People tell me this, especially when a hurricane is coming. Folks north of us watch the weather and think we’re all nuts for living here. The Weather Channel has the entire state of Florida breaking off, floating out to sea and everyone dead by Monday.
You have to remember the weather people in Florida love hurricanes. They wake up excited because they actually have something to report besides, “Well, it’s another sunny day in Orlando. Highs will be in the 80’s and lows in the 60’s. Great day to go to the beach. Tomorrow too. And the day after that. And the one after that. And next month. And for the next year..” (Yawn).
Hurricanes need to be taken seriously of course. They’re dangerous, and Irma barreling down on us as I write this, is nothing to laugh at. But every place has something. Fires in the mid-west and northeast. Earthquakes and mudslides in California. Tornados in the plains. Blizzards up north. The planet seems bent on keeping us on our toes.
We grew up in upstate NY. The remnants of Hurricane Agnes came through in 1972 when I was 17 years old. Torrential rain fell for days and the Chemung River overflowed it’s banks. Half of my home town was destroyed in that flood. Proof you don’t need a tropical climate to be in danger.
Other than the four years we lived in Portland, Oregon, where it was gloomy and rainy, like a London fog, from fall till spring, we spent many years in New England. Mostly New Hampshire with a short stint in Maine. I loved New England. It’s a great place to raise a family, beautiful mountains, lush landscapes, quaint towns, awesome people and of course, Autumn, when the leaves put on their color show and apples are pulled right off the trees, juicy and sweet.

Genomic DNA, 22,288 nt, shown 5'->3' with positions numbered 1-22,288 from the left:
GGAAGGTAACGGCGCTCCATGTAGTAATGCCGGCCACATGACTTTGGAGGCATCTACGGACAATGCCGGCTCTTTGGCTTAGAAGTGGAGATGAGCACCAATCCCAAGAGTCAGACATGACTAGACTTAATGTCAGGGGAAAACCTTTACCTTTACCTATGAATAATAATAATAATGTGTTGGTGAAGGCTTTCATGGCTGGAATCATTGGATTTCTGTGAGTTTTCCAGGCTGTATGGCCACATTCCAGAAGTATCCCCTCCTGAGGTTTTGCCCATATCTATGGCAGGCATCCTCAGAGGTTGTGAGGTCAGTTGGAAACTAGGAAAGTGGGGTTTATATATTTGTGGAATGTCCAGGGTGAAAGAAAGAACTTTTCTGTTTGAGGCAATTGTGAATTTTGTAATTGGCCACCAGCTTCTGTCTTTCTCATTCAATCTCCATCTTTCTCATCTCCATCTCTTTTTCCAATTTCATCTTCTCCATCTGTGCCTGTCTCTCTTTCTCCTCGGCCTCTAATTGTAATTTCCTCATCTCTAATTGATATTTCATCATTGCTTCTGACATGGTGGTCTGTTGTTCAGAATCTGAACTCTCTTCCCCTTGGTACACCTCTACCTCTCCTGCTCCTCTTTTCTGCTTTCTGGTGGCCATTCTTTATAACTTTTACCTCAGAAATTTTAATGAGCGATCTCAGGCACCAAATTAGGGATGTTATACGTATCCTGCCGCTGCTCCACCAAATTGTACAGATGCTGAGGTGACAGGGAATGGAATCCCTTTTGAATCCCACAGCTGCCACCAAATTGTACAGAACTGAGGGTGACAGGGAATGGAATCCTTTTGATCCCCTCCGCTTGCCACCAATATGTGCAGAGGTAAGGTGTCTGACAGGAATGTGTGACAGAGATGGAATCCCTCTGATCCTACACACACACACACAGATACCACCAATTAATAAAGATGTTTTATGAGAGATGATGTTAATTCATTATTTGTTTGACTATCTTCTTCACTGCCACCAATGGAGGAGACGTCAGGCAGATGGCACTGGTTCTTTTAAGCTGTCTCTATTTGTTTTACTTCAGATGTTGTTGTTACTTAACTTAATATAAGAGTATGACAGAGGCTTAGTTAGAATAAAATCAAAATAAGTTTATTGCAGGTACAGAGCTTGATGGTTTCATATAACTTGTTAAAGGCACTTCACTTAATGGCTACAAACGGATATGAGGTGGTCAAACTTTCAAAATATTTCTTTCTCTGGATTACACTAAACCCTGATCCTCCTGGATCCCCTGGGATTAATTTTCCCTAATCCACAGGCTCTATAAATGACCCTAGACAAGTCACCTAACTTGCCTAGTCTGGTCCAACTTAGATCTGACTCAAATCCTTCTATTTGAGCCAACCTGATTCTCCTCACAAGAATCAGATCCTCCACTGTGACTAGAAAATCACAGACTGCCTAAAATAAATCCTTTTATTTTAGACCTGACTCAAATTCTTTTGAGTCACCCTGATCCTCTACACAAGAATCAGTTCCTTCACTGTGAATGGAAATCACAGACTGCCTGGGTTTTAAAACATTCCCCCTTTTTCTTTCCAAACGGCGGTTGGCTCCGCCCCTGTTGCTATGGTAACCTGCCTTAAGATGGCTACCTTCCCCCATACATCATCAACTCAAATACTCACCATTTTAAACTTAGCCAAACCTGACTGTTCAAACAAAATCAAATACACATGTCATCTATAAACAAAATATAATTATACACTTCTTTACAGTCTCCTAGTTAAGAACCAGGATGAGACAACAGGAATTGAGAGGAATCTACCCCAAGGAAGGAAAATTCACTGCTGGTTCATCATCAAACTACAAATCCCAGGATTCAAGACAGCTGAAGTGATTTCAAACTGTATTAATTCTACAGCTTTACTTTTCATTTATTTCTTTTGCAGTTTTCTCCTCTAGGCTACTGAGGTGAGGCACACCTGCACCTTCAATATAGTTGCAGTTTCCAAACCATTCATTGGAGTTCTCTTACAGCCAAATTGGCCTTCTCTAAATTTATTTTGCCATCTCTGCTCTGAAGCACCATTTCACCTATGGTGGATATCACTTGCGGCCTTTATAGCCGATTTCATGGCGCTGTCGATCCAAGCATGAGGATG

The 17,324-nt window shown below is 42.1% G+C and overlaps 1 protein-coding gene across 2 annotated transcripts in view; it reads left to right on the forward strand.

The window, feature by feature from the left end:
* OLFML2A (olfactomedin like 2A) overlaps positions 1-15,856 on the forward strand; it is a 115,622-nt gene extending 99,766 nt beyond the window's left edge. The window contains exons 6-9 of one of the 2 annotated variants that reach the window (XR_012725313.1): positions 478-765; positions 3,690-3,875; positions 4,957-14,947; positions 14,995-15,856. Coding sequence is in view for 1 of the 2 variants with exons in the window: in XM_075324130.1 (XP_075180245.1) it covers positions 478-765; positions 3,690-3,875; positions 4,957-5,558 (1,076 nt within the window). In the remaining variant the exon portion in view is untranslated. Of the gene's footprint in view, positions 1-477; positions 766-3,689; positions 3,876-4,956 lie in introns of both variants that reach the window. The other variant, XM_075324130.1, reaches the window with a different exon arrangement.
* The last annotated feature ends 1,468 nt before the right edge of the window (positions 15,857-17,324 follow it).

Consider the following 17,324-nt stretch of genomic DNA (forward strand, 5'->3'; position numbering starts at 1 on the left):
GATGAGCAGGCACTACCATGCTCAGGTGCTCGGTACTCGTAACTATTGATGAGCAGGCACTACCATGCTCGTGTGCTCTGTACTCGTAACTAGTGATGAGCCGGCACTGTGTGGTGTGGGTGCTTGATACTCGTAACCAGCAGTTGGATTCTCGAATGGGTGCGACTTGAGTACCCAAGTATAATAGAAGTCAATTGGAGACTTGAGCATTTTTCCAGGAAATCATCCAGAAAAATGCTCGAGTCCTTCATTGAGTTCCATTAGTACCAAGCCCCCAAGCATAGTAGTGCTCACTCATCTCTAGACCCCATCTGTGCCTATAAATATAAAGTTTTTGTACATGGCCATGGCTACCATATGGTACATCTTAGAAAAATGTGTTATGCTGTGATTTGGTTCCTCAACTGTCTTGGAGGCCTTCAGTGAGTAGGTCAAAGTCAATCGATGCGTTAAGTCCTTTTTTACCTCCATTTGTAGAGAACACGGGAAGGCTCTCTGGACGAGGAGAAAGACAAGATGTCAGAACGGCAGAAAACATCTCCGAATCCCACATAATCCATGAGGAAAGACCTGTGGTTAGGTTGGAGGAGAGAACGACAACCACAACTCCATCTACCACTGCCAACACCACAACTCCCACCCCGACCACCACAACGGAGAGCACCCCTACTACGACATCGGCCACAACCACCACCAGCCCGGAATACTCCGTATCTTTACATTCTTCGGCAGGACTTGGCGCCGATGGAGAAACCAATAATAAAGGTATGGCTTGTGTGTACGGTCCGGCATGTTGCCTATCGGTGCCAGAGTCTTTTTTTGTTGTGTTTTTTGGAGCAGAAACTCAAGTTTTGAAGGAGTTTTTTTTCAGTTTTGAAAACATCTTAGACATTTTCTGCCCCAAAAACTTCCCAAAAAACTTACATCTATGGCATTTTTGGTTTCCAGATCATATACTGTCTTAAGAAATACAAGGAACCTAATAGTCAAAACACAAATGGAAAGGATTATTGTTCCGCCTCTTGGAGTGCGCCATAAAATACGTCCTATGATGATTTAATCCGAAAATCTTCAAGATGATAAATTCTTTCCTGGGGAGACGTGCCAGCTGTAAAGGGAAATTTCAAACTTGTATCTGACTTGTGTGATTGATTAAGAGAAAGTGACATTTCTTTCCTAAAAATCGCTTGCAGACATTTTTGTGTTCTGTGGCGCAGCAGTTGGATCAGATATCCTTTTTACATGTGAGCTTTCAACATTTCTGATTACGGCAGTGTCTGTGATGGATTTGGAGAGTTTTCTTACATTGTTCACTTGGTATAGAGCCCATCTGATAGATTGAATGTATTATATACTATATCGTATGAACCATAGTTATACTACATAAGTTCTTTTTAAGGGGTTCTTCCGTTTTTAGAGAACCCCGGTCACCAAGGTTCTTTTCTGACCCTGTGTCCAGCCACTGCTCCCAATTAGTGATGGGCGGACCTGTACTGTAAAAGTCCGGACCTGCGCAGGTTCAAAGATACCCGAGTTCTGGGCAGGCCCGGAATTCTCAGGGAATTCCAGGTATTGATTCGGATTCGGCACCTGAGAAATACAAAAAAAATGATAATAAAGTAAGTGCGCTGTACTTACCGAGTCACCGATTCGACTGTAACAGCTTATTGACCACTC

But then comes winter to ruin everything! I froze my tush off nine months out of twelve, shoveled snow and chopped ice until my back hurt and fingers were numb. Bought truckloads in rock salt and sand so I could walk outside without slipping on a patch of ice and cracking my head open, then spent the other half of the winter sweeping the same salt and sand out of my house and garage.
I’d go grocery shopping on a January day and get shopping cart wheels stuck in six inches of slush. And holding that icicle cold nozzle while pumping gas sent waves of pain all the way up my arm to my eyebrows. It’s like a brain freeze for your upper body. Some winter days I’d open the front door and a blast of demonic cold air sucked the breath right out of my lungs and pinched my nostrils together until they defrosted thirty minutes later.
Then there was the constant pile of snowy boots, mittens, coats, scarves and snowsuits dripping by the kitchen door. It smelled like a wet dog died in the house and someone forgot to bury him.
And don’t even mention the snow banks so high I could barely see my neighbor’s house across the street. Or, yeah, the ice storms, coating the world in a winter wonderland of treachery and taking the power down with it, so I wore three layers of clothes under six blankets and refused to get out of bed until someone turned the heat back on, days later.
Last year 450 car crashes happen because of ice and snow conditions just in Minnesota. Sixteen people died in a March, 2017 winter blast that extended from the northernmost midwest states to the northeast states. It was so cold in December 2013 and January 2014, 33 people died and it cost 5 billion dollars in damages.
Is there any perfect place to live? Maybe we’re all crazy to live anywhere!
Irma will be my sixth hurricane since moving to Florida, seventeen years ago, and I’ve been calling myself a Florida wimp for quit some time now. Hmmm….hurricanes, snakes, gators, creepy crawling critters, fire ants and humidity so high in the summer, it makes you sweat just looking outside from your air conditioned window? Maybe wimps don’t live down here. Maybe we’re a tougher bunch than we think. Maybe Florida ain’t for sissies after all.
What I do know is while my friends up north are shivering and shoveling, in a few months, I’ll be sitting on the pool deck having breakfast and picking fresh veggies out my garden.
Guess we all get to pick what we’ll put up with in this life. As for me, if it’s my time to exit, I’d rather blow away warm and shouting “Glory!” in a hurricane than freeze to death, shivering in a snow bank. If that makes me crazy, then I guess I am.
Gotta’ go toughen up some more, so I’ll talk to you all soon. On the other side of Irma.